Firefox, Chrome To Get 'Metro' Treatment for Windows 8
- By Kurt Mackie
- March 15, 2012
Browser makers face an unfamiliar hurdle with Windows 8, but both Mozilla and Google said they are building browsers that will work with the new operating system, with Opera Software also considering it.
Windows 8, which is now available for testing as a "consumer preview," essentially has two user interfaces based on the new Windows Runtime. The first is the "desktop" UI, which displays applications with the familiar chromed look, as seen with Windows 7-based apps. The second is the "Metro" UI, which runs in a full-screen chromeless mode and is optimized for touch.
Windows 8 supports those two browser experiences through Microsoft's Internet Explorer 10 browser. Essentially, IE 10 is available as two separate browsers supporting two different UIs in Windows 8.
Windows 8 users might expect to use other browsers than IE 10, and it seems that Microsoft will allow it, except that earlier IE versions (such as IE 9) won't be allowed to run on Windows 8, according to Microsoft's IE 10 FAQ. Other browser makers, such as Mozilla, Google and Opera, that are building for Windows 8 can do so, but they face certain requirements. For instance, they have to build something called a "Metro style enabled desktop browser," which is a Microsoft term encompassing certain specs for Windows 8-based browsers.
Metro-Style Enabled Desktop Browsers
Despite the "Metro style enabled desktop browser" terminology, a Microsoft whitepaper (Word .DOC) on the subject indicates browsers built to this spec will support both desktop and Metro UIs. The catch is that Metro-style enabled desktop browsers have to be the default browser to work on the Metro side.
A blog post by Mozilla Firefox developer Brian R. Bondy confirmed that the new Firefox browser being developed for Windows 8 can only run in the Metro mode if it is set as the default browser. He added that "this is a decision made by Microsoft." No technical reason was given.
Microsoft, for its part, claims in its whitepaper that this arrangement with the default browser setting requirement works the same as it did with Windows 7 -- that is, a default browser needs to be specified. However, the Metro UI is a new addition to the operating system in Windows 8, and staying true to that experience also seems to be a reason for the default browser restriction, according to Microsoft's whitepaper.
"A Metro style enabled desktop browser can be thought of as a desktop browser that can also participate in the new Metro style experience," the whitepaper explains. "The restriction to limit Metro style user experience participation to the user's default browser is rooted in preserving the Metro style user experience. Note that this limitation applies to all browsers, including Internet Explorer."
Bondy was uncertain whether Mozilla's future Firefox Metro-style enabled desktop browser would be available through the Microsoft Window Store "since it is not of Metro application type." Mozilla also may have to drop its ban on the use of Microsoft's ActiveX multimedia feature (a frequent security concern) because a Windows 8 requirement is to have ActiveX support included in apps, he noted.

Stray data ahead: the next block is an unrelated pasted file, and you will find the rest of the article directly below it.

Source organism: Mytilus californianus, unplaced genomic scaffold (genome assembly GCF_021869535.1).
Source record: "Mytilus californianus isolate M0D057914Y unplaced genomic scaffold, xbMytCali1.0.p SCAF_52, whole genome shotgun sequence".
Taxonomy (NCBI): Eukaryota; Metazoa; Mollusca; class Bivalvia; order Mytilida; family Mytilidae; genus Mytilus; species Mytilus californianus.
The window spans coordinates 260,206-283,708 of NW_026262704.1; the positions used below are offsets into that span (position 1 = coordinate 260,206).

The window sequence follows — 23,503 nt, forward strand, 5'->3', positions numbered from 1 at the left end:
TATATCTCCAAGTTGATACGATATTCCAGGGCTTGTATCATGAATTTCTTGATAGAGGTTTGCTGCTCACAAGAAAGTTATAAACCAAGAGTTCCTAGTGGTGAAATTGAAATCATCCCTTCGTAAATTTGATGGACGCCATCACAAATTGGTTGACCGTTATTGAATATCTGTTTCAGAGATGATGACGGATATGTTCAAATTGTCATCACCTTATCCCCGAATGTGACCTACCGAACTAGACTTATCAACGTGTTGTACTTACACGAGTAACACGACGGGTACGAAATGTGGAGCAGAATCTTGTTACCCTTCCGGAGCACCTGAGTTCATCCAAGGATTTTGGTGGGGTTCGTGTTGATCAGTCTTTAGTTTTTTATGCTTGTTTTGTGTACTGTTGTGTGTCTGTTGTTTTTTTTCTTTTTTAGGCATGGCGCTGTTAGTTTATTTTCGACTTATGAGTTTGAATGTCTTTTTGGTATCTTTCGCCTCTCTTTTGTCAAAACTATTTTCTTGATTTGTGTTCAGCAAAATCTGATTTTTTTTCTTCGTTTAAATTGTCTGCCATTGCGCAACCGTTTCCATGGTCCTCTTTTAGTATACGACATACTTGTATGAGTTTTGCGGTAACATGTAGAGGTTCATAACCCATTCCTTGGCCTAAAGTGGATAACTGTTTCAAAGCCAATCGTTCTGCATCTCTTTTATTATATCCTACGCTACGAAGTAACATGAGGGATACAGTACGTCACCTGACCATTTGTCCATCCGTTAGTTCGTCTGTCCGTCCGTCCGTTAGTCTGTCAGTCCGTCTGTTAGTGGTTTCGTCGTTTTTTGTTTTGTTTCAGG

Google affirmed to Computerworld author Gregg Kaizer that it is building a version of its Chrome browser to work with Windows 8, saying that "we're in the process of building a Metro version of Chrome along with improving desktop Chrome in Windows 8, such as adding enhanced touch support."
An Opera spokesperson told Computerworld that "we are currently looking into Windows 8" but would not confirm that it was building a browser to support it. An Opera Software blog in September showed screenshots of Opera running on the developer preview version of Windows 8.
H.264 Video Codec Support
Mozilla could be changing its mind on video codec support in Firefox. The organization might be looking at adding H.264 video codec support, for instance. Andreas Gal, director of research at Mozilla Corp., brought up this topic in a Mozilla developers platform discussion, although he noted that he doesn't have the sole authority to make such a decision.
Mozilla's reconsideration may stem, in part, from Google's actions. Apparently, Google never withdrew support for H.264 in its Chrome browser, even thought it promised to do so about a year ago. An Apple Insider article makes the claim that H.264 is still supported in Chrome. No reply from Google was received at press time to confirm whether that claim is true.
Google announced plans to drop H.264 support altogether in its Chrome browser in January. That move was a shot at MPEG LA, a group of patent-holding companies that includes members like Apple and Microsoft -- all having intellectual property associated with the H.264 video codec. MPEG LA had targeted Google's VP8 for legal action, asking its members to check if their patents were infringed by it.
Google's substitute for H.264 was its WebM project, which would support an open video codec based on Google's VP8. Mozilla and Opera both favored the VP8 and Ogg Theora codecs and did not support H.264. However, if Google did not drop H.264 support in Chrome, then that might explain Mozilla's change of heart on the issue.
Hardware vendors, independent software vendors and browser makers have to pay royalties if the patented H.264 technologies are used in their products. However, individual users aren't being charged for using H.264 technology to view Internet videos, which is an arrangement that MPEG LA stated (.PDF) would last through the life of MPEG LA's license.
Kurt Mackie is senior news producer for the 1105 Enterprise Computing Group.